In late May 2019 the Energy Information Administration (EIA) made it official: Renewables beat coal in the US after a very long time, 134 years to be exact.
Coal overtook renewables around 1885 – the records are not very precise going back that many years (visual).
Renewables in those days consisted of wood, biomass and hydro, virtually no wind and certainly no geothermal or solar. As in the UK, Sweden, Austria and a few other countries, who are phasing out of coal, the US is merely getting back to where we were prior to the Industrial Revolution.
The fuels that were expedient to use in the 1900s, and the associated pollution that came with them, are not fit for the Information Age and totally inappropriate for a rapidly warming world.
The decline of US coal, in the making for some years, has become more pronounced in the last few years, notwithstanding Donald Trump’s statements to the contrary.
By now, many Americans have gotten used to hearing alternative facts, which are increasingly divorced from the real ones.
This is no exception. In 2019, coal consumption in the US fell nearly 15% in 2019 compared to 2018 while renewable consumption grew significantly, according to the latest data from the EIA.
Moreover, 2019 was the 6th consecutive year of decline in coal consumption, the lowest level since 1964.
Cheap and plentiful natural gas and even more plentiful and still cheaper renewables are relentlessly displacing the old, inefficient, and highly polluting coal-fired plants as they continue to retire.
And unless you are an unemployed coal miner in the Appalachia or Wyoming, you are unlikely to be shedding toomany tears at the demise of coal.
Coal is facing strong head winds in Europe as well. In April 2020, Sweden announced the closure of its last coal-fired power plant 2 years ahead of its pledge to exit coal. Perhaps all those Friday sit-ins by Greta Thunberg in front of the Swedish parliament were not in vain. Belgium got out of coal in 2016 as did Austria in 2020 with 6 other European countries,
France, Slovakia, Portugal, United Kingdom, Ireland, and Italy, planning to do the same by 2025 followed by another 5 by 2030 and Germany by 2038.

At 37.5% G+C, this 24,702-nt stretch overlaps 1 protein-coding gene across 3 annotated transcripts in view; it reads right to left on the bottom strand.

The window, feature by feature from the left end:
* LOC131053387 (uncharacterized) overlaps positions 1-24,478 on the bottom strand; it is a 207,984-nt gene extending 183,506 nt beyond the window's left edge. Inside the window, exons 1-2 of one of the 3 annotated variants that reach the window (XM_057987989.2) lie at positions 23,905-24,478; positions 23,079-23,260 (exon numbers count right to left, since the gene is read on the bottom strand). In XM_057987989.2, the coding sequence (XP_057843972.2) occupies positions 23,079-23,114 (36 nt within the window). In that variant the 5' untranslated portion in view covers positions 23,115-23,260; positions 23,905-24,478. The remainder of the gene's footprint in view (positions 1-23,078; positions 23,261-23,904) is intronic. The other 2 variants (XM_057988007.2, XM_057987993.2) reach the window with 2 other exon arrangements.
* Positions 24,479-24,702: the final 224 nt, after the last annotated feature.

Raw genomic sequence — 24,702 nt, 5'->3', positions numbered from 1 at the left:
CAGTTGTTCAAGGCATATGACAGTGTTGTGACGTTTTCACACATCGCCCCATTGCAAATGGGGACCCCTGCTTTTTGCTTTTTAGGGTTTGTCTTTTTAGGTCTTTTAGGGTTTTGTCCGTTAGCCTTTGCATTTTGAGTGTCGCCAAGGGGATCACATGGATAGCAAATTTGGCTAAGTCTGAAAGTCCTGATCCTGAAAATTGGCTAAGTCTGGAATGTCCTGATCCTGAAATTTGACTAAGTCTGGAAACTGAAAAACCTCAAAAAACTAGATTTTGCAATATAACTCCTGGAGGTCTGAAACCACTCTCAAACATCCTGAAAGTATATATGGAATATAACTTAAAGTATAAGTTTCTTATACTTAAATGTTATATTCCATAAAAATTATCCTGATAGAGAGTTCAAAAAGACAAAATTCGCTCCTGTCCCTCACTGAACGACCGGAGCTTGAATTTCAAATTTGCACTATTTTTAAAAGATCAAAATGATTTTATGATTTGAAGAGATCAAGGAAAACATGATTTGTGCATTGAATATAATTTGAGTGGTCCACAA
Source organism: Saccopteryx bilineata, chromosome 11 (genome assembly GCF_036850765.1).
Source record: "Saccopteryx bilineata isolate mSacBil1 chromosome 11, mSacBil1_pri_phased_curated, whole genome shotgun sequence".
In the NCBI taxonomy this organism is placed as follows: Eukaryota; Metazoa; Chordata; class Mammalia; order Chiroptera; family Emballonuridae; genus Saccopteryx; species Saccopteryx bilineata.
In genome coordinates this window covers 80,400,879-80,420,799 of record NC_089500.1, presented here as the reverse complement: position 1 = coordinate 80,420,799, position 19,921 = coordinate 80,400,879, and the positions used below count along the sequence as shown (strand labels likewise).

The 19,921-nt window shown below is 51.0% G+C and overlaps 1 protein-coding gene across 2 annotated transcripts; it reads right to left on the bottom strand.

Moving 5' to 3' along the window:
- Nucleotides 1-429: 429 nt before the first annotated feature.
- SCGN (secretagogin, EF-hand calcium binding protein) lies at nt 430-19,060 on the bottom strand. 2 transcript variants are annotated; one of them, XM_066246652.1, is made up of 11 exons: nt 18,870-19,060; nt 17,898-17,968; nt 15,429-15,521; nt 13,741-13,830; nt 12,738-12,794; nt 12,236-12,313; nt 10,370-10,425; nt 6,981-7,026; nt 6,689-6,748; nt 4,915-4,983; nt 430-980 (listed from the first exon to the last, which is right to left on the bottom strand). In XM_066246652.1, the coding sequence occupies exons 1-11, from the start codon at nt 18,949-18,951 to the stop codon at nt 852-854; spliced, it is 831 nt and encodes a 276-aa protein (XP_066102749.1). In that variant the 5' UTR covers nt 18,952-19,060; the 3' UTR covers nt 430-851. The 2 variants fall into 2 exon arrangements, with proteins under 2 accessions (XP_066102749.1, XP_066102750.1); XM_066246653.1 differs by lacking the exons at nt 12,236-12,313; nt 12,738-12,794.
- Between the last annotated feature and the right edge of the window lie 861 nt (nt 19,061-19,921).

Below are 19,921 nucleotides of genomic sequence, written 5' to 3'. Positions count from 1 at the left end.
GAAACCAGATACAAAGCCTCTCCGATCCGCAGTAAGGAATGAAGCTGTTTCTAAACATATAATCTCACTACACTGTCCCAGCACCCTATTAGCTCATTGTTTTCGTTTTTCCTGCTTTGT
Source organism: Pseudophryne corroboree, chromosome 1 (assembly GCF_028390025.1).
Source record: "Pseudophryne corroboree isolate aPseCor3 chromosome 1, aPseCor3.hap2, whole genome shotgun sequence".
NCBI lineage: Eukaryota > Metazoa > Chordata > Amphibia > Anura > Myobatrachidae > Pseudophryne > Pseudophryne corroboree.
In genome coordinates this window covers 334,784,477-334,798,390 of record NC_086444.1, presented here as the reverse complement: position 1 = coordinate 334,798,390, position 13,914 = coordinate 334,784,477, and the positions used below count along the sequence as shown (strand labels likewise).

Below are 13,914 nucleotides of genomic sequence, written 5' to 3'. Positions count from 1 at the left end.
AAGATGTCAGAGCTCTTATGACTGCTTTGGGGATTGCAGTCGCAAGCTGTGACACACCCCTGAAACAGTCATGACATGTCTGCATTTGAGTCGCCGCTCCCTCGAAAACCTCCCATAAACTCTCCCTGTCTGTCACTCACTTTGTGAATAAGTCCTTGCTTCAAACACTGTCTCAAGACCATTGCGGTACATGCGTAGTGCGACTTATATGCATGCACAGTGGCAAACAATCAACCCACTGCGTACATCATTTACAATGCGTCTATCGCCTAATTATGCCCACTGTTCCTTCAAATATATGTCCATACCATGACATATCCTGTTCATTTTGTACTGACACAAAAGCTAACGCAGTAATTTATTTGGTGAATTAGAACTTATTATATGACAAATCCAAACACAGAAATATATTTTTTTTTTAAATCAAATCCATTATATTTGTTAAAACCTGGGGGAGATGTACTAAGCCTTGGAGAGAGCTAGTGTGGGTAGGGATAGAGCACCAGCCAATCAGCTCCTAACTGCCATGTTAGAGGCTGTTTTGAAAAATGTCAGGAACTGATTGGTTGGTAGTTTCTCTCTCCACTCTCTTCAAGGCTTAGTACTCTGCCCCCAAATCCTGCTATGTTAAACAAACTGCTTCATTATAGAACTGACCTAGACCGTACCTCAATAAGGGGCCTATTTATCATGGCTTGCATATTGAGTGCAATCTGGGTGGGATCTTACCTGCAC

In the case of the US, the continued growth of renewables is almost entirely attributable to wind and solar.
According to the EIA 2019 also marked the year when wind generation surpassed hydro for the first time, becoming the biggest source of renewable generation in the US.
In the meantime, solar output is accelerating, and it is a matter of time before it exceeds wind. And together, they will soon exceed nuclear, eventually even natural gas.
What is noteworthy, however, is not that renewable generation continues to grow while coal output declines and nuclear stays steady before it begins its eventual decline, but the speed of the transition over the past decade and – even more important – the next.
The rise of wind and solar in the past decade across the globe has been nothing short of miraculous. It took roughly 10 years for wind to beat hydro in the US (visual above).
Moving forward, virtually no increase in hydro generation is expected – all good sites have already been dammed and the snowfall is flat or falling with climate change – while on-shore wind and solar have plenty of growth potential and off-shore wind is just starting to take hold.
The decade of 2020s can boost the US renewable generation even under a hostile administration as the current one.
Removing the remaining subsidies to fossil fuels – most notably by introducing a carbon tax – will further accelerate the rise of renewables and the eventual decline of fossil fuels. It is inevitable.
While an explicit carbon tax would be a non-starter amidst the current pandemic and economic disruptions it has caused, an explicit carbon tax has already emerged and is utilized for internal investment decisions within many companies with long-term planning horizons.
Moreover, the financial sector is increasingly incorporating sustainability in making future investments as further explained in the following articles in this issue.
But even under business-as- usual, the US is moving towards a 50% renewable milestone as early as 2030 through a coordinated effort by the country’ s main renewable energy and energy storage associations.
Fereidoon Sioshansi is president of Menlo Energy Economics and founder and editor of Eenergy Informa. Reproduced with permission.